Flashcards in CM: Ear Dz Deck (21):
What are worrisome ear findings?
unilateral middle ear effusion
unilateral sensorineural hearing loss
How can myofascial pain dysfxn be recognized?
sense of pressure or fullness in affected ear, occasionally subjective sense of hearing loss
occasionally feel light headed and off balance
What are syndromes that can present w ear pain but are easy to diagnose?
tonsillitis - look at tonsils
throat cancer - look for mass or ulcerative lesions
*unexplained otalgia should be assumed to be neoplastic lesion until proven otherwise
How can external otitis (swimmer's ear) be recognized?
dev of intense throbbing pain over several hrs-1 day
ear is very tender, any manipulation painful
often obvious mucopurulent exudate
hearing loss if canal sufficiently swollen
What is the pathophysiology of acute otitis externa?
normally outer ear is acidic - water can alkalanize it (>6.5) and allow bacteria (like pseudomonas (staph, strep)) to grow
can be caused by trauma from Q tips
What is the pathophysiology of acute otitis media/middle ear effusion?
eustachian tube dysfxn leads to obstruction, TM gets sucked into middle ear (causes hearing loss)
negative pressure in middle ear sucks fluid in = middle ear effusion
when bacteria infect = acute otitis media
How can acute otitis media be recognized?
severe pain but not tender over tragus
fever, bulging TM
TM can rupture - exudate will leak out and pain will abate
What consideration should all unilateral otologic symptoms be given?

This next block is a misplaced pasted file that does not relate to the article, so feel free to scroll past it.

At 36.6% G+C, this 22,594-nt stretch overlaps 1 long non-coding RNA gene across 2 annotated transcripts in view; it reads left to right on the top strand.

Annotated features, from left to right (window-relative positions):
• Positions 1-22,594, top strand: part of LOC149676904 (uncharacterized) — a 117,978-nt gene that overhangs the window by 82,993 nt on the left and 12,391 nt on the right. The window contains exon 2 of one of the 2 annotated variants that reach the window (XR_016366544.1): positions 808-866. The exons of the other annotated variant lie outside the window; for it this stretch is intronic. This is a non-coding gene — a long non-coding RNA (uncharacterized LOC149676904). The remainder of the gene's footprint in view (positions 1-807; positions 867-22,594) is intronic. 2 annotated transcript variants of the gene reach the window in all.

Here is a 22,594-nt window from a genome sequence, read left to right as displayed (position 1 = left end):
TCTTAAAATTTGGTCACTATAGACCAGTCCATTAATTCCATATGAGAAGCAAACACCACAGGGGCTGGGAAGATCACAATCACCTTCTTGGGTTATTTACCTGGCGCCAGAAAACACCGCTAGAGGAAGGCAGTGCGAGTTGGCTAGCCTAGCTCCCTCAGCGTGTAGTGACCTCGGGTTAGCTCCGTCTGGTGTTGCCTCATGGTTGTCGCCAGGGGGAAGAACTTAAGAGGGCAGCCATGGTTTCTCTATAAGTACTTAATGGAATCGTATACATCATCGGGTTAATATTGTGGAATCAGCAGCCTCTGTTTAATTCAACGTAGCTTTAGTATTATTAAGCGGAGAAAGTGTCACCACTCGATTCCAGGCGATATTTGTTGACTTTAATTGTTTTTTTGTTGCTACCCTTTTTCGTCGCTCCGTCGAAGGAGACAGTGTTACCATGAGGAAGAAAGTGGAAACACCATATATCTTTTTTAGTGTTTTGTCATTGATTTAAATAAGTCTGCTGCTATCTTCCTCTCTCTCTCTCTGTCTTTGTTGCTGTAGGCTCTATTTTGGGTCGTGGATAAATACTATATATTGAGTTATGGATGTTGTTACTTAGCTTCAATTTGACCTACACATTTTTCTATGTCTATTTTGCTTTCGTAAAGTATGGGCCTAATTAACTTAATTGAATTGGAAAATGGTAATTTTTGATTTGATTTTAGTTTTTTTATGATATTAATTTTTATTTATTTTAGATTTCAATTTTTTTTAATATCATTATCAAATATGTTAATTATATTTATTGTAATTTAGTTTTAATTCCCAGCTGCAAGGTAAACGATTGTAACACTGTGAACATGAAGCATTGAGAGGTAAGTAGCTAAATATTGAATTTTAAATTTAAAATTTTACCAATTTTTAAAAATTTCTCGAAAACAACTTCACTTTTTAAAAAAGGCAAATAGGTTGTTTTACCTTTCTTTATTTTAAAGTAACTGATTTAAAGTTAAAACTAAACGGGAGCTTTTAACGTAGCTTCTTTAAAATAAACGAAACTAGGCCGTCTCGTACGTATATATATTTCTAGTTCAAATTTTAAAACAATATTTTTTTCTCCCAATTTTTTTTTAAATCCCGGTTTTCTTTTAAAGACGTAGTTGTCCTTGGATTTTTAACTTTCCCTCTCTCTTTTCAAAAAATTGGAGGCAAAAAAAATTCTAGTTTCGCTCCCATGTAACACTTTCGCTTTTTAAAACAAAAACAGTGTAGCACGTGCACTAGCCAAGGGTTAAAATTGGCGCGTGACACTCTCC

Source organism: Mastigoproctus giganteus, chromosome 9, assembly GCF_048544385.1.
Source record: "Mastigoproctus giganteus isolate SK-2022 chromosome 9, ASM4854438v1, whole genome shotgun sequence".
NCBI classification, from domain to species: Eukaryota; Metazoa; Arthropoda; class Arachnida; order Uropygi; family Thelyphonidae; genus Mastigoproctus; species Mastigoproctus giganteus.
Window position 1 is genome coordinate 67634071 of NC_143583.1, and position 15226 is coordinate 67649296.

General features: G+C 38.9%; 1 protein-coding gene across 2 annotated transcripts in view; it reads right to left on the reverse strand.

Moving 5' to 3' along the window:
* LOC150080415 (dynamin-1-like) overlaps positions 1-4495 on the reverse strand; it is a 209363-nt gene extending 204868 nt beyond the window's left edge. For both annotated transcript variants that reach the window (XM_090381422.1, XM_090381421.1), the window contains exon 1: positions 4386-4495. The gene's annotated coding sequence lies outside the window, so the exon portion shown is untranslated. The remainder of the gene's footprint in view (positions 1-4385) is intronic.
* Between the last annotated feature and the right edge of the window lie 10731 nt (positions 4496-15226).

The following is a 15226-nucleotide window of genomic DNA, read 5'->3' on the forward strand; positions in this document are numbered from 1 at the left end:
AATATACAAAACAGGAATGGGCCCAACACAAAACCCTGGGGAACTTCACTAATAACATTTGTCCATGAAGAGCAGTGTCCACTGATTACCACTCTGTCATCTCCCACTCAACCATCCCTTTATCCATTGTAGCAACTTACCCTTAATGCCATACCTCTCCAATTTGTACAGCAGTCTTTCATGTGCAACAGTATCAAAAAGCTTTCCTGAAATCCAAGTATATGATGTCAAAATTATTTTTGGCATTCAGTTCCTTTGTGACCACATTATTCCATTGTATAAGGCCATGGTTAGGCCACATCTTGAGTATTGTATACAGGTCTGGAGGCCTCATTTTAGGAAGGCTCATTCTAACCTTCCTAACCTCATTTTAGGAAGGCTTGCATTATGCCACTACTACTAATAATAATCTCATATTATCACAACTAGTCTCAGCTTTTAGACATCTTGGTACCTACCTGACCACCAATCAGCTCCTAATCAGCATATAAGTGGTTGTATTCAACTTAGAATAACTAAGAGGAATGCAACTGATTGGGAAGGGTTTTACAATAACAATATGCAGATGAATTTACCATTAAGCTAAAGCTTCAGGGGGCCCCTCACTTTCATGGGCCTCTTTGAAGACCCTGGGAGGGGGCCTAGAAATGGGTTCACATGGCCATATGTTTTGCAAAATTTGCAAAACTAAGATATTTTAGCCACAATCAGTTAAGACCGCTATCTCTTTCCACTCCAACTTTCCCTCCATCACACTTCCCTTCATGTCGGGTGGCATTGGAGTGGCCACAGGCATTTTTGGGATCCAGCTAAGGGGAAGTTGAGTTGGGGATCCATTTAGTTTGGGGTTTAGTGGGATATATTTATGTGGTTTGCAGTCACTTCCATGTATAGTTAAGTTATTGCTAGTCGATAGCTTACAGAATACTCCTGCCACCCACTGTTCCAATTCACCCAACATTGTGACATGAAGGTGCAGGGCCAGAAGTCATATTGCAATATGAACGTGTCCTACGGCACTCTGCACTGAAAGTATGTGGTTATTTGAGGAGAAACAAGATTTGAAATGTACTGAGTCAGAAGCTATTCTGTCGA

considered to represent cerebellopontine angle tumor (most commonly acoustic neuroma) until proven otherwise
When should an otolaryngologist be consulted?
all unexplained unilateral hearing losses
unilateral middle ear effusion that does not clear in 4-6 weeks in an adult - may indicate serious condition like tumor in nasopharynx causing eustachian tube dysfxn
How can you tell the difference between neurosensory hearing loss and conduction hearing loss?
Weber test: louder sound on side w conductive hearing loss or opposite side of sensorineural
Rinne: louder on bone = conductive loss in that ear
How can you differentiate objective from subjective tinnitus?
objective can be heard and appreciated by examiner (w stethoscope) = vascular, sounds made by blood rushing through vessels
subjective - only pt hears, most common, most frequently hearing loss
Until proven otherwise, all pts with unilateral tinnitus should be assumed to have...
and internal auditory canal or cerebellopontine angle tumor
When is the etiology NOT from the ear with regards to vertigo?
if pt has syncope
What is peripheral vertigo?
arises from SCC, CN VIII, or brainstem vestibular nuclei
severe rotational movement w associated visceral autonomic symptoms
may be hearing loss, but not usually
symptoms abate over period of hrs-days
What is viral labyrinthitis?
cause of sporadic severe paroxysmal PERIPHERAL vertigo, unremitting N/V
subsides in 24-48 hrs
no associated hearing loss, tinnitus, aural fullness
What is Meniere's Dz?
tetrad of symptoms: severe paroxysms of overwhelming vertigo lasting 20 min-4hrs and low pitched roaring tinnitus, marked aural fullness/pressure, fluctuating neurosensory hearing loss
caused by inner ear fluid imbalance and rupture of membranes
What is central vertigo?
arises from supranuclear pathways or cerebellum, less severe than peripheral
accompanied by other signs of CNS dysfxn
no other otologic symptoms
What does physical exam of vertigo show?
nystagmus - named for direction of fast phase - in viral labyrinthine and meniere's
When should pts with vertigo be referred?
any pt with true vertigo, peripheral or central
otolaryngologist or neurologist for central
How can CSF otorrhea be diagnosed?
clear fluid, test for beta-2-transferrin = unique to CSF
commonly follows trauma or surgery
may have hearing loss, balance disturbance, facial paralysis